Archive for the ‘Food’ Category

Rapid Restaurant Review: Bar Jules

Welcome to the first of (hopefully) many Rapid Restaurant Reviews.

You won’t find star ratings here. You won’t find a lot of flowery descriptions of food or snarky comments about service. And you especially won’t find any charming back story about how the chef’s first job was cleaning the deep fryers at McDonald’s before securing the financing to open a wildly successful San Francisco bistro.

Instead, you’ll find the answer to ten questions that, to me, encapsulate the San Francisco dining experience:

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31 Flavors for $0.31

From 5 p.m. to 10 p.m. tonight, participating Baskin-Robbins stores will offer up 31-cent small scoops to honor America’s firefighters. While B-R isn’t exactly Mitchell’s or Double Rainbow, they are donating $100,000 to the National Fallen Firefighters Foundation, so why not enjoy a cheap scoop and donate some cold cash to a good cause?

For those of you who prefer free food that’s free of altruism, Krispy Kreme is offering a free dozen when you buy a dozen. Just print out this coupon and take it to a Krispy Kreme store before May 13.

h/t to slickdeals.net

My Cup of Joe

Peets @Embarcadero Station

As I exited the Embarcadero BART/Muni station, contemplating my public transportation frustrations, I noticed the spectacle pictured above.

At first glance, I thought nothing of it. I remembered the construction walls were up for the better part of the year. Once I realized the change in scenery, I hopped down the escalator (I was going up) to snap a a picture.

I don’t know what compelled me. Maybe it was the thought of looking forward to a nice Cup of Joe after expelling myself from one of my most frustrating morning rituals: dealing with the N-Judah on a daily basis. (I mean, come on! How many people can you fit in one train during rush hour?)

It seemed like the light at the end of a very long tunnel. And then I thought of how much better life would be if Muni would invest just as much into running their trains on time, or having an adequate amount of trains during rush hour. Of course, being from the South (as in Southern California), I really can’t complain about public transportation. Muni is by far the best in comparison.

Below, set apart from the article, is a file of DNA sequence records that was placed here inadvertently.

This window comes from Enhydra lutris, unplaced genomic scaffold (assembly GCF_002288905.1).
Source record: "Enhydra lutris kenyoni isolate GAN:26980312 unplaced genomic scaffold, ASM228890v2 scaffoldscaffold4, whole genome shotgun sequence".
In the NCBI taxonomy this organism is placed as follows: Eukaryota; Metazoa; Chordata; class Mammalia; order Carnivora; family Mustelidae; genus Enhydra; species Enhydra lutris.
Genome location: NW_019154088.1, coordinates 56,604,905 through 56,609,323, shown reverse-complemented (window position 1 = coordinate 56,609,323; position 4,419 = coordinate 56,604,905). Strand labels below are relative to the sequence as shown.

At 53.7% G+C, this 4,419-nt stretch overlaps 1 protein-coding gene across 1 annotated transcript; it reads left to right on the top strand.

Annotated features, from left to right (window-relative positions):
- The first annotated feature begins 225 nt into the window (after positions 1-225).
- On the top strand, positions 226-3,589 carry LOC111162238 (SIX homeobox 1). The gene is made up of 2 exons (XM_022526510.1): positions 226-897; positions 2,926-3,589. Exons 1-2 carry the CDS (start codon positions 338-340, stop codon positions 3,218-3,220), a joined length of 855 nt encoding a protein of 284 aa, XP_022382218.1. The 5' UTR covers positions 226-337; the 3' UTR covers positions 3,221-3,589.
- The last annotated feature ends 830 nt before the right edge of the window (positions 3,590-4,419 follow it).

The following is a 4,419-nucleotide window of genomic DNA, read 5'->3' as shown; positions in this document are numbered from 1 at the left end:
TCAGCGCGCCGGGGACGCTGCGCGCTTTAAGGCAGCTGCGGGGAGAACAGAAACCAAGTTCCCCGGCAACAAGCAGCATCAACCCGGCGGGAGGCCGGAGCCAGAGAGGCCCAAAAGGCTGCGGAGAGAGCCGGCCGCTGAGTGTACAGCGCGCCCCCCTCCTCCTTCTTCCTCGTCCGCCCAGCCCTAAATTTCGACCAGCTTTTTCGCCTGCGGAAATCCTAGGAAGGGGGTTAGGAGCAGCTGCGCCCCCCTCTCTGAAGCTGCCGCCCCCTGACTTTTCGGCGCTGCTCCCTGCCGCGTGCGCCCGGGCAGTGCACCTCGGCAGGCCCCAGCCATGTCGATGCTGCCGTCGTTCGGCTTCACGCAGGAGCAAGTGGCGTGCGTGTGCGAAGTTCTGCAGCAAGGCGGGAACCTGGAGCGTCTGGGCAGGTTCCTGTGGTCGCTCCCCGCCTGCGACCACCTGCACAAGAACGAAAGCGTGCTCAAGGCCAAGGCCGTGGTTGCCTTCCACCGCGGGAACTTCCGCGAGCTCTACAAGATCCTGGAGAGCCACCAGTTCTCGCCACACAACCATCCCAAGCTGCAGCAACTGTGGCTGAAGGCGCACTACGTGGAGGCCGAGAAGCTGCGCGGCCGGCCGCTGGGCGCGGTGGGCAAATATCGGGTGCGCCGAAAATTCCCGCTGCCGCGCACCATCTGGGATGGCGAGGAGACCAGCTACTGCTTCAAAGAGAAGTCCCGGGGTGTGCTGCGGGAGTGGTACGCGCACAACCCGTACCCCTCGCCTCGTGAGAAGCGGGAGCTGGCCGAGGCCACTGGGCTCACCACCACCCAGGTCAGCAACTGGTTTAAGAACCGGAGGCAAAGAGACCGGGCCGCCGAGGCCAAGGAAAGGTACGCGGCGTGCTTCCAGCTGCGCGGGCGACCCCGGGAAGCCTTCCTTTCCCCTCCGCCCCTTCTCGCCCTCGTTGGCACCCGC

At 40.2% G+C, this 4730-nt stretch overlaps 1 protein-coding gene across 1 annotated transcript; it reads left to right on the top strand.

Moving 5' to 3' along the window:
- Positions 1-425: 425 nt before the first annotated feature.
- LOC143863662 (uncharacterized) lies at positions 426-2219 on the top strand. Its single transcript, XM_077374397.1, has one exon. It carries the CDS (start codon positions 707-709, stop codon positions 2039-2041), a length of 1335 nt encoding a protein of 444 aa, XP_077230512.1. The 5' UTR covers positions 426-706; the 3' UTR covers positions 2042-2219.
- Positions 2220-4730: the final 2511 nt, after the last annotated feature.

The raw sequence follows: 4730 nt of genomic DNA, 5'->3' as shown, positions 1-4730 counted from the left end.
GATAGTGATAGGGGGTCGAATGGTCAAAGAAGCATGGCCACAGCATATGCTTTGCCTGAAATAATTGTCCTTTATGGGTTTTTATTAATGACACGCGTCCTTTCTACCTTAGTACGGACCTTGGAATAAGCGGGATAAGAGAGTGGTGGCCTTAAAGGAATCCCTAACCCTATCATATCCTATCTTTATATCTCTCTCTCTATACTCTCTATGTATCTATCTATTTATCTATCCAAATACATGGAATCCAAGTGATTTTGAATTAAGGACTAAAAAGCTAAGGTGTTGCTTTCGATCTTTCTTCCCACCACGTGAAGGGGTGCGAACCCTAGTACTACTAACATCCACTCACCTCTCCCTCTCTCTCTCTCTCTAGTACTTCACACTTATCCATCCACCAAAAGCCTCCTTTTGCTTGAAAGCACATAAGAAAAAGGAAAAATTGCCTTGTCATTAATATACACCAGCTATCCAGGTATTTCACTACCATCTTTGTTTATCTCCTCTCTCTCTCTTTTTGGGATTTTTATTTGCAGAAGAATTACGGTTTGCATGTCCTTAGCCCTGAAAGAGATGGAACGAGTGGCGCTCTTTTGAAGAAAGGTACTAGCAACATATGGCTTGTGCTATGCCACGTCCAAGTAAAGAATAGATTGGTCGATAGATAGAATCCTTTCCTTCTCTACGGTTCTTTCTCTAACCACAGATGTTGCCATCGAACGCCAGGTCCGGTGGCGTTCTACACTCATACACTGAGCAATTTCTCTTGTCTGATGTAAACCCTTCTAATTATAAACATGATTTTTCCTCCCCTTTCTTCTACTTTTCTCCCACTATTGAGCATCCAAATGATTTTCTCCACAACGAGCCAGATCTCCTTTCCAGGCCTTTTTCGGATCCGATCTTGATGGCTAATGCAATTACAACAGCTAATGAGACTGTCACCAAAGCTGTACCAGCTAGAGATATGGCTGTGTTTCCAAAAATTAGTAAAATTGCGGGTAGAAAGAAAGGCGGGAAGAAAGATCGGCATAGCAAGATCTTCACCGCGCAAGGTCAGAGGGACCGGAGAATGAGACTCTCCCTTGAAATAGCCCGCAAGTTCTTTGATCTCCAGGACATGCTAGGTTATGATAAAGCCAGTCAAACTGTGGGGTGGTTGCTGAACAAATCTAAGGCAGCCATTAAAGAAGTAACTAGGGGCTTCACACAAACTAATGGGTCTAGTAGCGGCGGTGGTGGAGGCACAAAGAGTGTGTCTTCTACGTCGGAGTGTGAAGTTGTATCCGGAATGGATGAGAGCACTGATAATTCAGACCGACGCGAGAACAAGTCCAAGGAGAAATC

Still, I really do despise the N-Judah with every fiber of my being. But, the bright side is that after waiting up to 20 minutes* for a 30 minute* ride in a sardine-packed streetcar, I’ll get to wait in what I expect to be a very long line of aggrevated train riding coffee drinkers. Oh joy! [/Sarcasm]

The real bright side is that this might mean the lines will probably lessen a bit aboveground!

Check out the San Francisco Business Times article if you’re not hip to the BART/Peets news.

Free Cone Day at Ben And Jerry’s

Wishing it was warmer? Make believe it is and get a free cone at Ben and Jerry’s today.

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Dine Out For Life On Thursday

The Stop AIDS project’s biggest annual fundraiser is Thursday night April 24th, and to participate all you have to do to help is something you were likely to do anyway… eat. Many local restaurants will donate 25% of your check to the Stop Aids Foundation just for dining between 6 & 10 pm…

It’s the 7th annual evening, and last year’s raised over $200,000 for Aids related charities, and they hope to exceed that this year.